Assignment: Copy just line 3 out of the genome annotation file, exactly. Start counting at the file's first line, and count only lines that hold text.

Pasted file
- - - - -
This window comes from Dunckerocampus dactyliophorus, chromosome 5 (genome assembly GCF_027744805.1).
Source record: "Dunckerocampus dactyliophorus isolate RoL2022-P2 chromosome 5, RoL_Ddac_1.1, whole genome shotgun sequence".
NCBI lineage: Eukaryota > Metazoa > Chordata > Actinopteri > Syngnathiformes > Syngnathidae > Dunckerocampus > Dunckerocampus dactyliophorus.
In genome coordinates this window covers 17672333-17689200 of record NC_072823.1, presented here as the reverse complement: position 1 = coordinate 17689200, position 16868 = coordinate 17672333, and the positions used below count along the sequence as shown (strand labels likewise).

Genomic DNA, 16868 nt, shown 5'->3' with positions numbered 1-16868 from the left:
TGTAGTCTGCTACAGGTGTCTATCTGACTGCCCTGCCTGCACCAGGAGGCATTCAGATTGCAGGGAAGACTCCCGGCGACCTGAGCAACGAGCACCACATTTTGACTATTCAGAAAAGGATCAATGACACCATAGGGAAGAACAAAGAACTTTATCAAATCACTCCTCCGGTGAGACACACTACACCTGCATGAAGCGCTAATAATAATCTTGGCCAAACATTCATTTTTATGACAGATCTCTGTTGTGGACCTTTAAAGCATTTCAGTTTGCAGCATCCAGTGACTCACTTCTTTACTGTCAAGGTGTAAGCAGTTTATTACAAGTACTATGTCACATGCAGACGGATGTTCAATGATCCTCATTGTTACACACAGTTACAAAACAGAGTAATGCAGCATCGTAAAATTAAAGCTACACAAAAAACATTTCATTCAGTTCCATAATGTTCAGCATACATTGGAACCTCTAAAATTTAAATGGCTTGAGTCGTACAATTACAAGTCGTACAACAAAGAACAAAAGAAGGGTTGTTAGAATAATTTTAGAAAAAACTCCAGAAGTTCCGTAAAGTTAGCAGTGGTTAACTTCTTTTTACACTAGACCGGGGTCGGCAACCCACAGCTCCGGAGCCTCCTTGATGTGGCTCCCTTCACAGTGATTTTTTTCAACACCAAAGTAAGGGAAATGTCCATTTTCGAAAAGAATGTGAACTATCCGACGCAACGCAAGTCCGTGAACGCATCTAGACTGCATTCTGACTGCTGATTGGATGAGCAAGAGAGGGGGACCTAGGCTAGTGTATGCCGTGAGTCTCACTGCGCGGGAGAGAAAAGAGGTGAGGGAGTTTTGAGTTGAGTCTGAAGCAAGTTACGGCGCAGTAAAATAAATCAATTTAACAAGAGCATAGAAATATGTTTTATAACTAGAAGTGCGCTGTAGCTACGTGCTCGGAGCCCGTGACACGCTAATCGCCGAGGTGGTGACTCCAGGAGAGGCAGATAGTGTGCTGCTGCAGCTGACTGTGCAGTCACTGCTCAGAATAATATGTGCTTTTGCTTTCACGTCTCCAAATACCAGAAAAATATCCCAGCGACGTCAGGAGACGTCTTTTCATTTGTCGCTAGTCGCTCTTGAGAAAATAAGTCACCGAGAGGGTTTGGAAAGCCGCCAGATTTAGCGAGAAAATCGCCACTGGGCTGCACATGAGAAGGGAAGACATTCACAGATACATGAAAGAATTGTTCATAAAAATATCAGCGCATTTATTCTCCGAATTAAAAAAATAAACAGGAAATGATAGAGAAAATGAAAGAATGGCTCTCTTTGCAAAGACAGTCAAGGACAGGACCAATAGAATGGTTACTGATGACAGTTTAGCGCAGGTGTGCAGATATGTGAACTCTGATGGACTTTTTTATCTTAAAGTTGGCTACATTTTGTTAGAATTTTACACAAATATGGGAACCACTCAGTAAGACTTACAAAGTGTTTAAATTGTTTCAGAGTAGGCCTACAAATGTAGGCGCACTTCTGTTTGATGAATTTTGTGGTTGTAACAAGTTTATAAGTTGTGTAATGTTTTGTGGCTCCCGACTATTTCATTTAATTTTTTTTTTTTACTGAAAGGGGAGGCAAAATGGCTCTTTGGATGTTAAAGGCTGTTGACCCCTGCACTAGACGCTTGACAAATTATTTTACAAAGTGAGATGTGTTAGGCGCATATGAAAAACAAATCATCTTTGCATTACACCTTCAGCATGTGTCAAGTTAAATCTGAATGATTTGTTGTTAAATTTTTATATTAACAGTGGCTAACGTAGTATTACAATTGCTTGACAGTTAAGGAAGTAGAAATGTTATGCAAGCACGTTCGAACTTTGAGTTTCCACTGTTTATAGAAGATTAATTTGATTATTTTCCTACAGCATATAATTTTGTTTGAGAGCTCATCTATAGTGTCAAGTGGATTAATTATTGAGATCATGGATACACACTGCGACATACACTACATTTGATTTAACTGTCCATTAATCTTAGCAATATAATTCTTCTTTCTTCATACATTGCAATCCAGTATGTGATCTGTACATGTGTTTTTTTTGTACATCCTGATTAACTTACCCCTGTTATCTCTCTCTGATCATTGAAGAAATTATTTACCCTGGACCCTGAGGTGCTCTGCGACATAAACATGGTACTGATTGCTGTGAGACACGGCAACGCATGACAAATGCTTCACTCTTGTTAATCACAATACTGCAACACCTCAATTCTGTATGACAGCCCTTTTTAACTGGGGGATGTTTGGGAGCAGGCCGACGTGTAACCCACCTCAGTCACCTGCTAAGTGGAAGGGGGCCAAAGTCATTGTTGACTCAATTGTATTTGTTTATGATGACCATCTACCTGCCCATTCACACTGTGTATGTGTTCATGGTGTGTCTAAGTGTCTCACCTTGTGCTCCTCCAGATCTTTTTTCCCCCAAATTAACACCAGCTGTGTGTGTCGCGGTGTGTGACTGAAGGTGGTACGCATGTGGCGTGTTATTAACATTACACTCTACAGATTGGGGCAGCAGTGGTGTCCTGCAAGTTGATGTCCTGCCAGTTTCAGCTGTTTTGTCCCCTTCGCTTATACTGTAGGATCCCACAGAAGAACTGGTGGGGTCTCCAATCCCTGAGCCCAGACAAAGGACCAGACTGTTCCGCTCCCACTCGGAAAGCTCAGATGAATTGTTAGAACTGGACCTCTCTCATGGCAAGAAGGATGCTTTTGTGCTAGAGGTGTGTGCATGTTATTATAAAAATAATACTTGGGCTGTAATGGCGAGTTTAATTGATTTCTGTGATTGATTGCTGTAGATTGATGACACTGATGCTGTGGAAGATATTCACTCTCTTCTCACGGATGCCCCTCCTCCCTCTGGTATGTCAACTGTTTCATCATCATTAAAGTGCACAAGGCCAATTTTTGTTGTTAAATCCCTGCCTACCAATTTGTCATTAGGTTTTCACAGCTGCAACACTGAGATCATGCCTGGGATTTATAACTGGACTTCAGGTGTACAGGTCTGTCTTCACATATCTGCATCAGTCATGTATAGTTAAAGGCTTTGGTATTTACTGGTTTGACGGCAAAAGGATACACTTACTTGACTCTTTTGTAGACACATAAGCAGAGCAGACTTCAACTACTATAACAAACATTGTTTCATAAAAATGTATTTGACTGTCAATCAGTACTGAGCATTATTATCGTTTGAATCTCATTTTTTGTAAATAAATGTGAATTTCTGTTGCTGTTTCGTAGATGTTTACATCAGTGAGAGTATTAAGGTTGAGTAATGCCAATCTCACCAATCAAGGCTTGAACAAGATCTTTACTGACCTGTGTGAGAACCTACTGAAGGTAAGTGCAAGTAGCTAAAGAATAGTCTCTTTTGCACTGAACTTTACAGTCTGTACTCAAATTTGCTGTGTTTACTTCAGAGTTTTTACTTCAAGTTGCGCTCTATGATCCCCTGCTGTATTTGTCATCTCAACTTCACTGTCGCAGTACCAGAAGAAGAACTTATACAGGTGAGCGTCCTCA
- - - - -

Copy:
NCBI lineage: Eukaryota > Metazoa > Chordata > Actinopteri > Syngnathiformes > Syngnathidae > Dunckerocampus > Dunckerocampus dactyliophorus.